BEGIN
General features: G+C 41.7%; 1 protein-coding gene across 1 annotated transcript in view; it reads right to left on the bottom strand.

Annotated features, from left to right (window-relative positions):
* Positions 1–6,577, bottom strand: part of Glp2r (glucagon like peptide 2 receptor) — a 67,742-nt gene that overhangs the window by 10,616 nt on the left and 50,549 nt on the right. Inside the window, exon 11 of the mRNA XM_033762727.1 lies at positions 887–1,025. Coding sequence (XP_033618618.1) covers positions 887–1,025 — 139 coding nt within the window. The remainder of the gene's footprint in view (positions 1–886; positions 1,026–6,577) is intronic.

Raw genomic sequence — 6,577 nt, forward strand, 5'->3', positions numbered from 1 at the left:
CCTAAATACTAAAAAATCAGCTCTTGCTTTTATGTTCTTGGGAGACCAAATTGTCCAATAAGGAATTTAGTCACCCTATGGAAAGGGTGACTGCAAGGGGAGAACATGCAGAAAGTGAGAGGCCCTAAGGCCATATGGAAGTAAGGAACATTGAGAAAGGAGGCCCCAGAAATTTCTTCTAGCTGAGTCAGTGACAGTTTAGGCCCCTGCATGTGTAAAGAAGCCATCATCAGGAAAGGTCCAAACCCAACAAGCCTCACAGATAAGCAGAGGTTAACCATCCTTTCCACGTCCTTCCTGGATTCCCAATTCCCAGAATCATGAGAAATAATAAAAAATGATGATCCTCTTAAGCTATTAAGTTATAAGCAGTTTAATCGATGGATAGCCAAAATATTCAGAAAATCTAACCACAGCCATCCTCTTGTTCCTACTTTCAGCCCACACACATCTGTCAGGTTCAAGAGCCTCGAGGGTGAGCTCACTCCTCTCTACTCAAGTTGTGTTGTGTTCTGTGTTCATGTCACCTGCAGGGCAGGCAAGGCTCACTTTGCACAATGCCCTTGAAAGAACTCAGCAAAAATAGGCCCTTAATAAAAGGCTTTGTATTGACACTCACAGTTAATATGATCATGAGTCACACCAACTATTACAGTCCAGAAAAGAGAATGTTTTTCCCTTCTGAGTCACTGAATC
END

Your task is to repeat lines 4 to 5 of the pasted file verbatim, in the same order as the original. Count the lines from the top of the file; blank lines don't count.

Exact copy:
Raw genomic sequence — 6,577 nt, forward strand, 5'->3', positions numbered from 1 at the left:
CCTAAATACTAAAAAATCAGCTCTTGCTTTTATGTTCTTGGGAGACCAAATTGTCCAATAAGGAATTTAGTCACCCTATGGAAAGGGTGACTGCAAGGGGAGAACATGCAGAAAGTGAGAGGCCCTAAGGCCATATGGAAGTAAGGAACATTGAGAAAGGAGGCCCCAGAAATTTCTTCTAGCTGAGTCAGTGACAGTTTAGGCCCCTGCATGTGTAAAGAAGCCATCATCAGGAAAGGTCCAAACCCAACAAGCCTCACAGATAAGCAGAGGTTAACCATCCTTTCCACGTCCTTCCTGGATTCCCAATTCCCAGAATCATGAGAAATAATAAAAAATGATGATCCTCTTAAGCTATTAAGTTATAAGCAGTTTAATCGATGGATAGCCAAAATATTCAGAAAATCTAACCACAGCCATCCTCTTGTTCCTACTTTCAGCCCACACACATCTGTCAGGTTCAAGAGCCTCGAGGGTGAGCTCACTCCTCTCTACTCAAGTTGTGTTGTGTTCTGTGTTCATGTCACCTGCAGGGCAGGCAAGGCTCACTTTGCACAATGCCCTTGAAAGAACTCAGCAAAAATAGGCCCTTAATAAAAGGCTTTGTATTGACACTCACAGTTAATATGATCATGAGTCACACCAACTATTACAGTCCAGAAAAGAGAATGTTTTTCCCTTCTGAGTCACTGAATC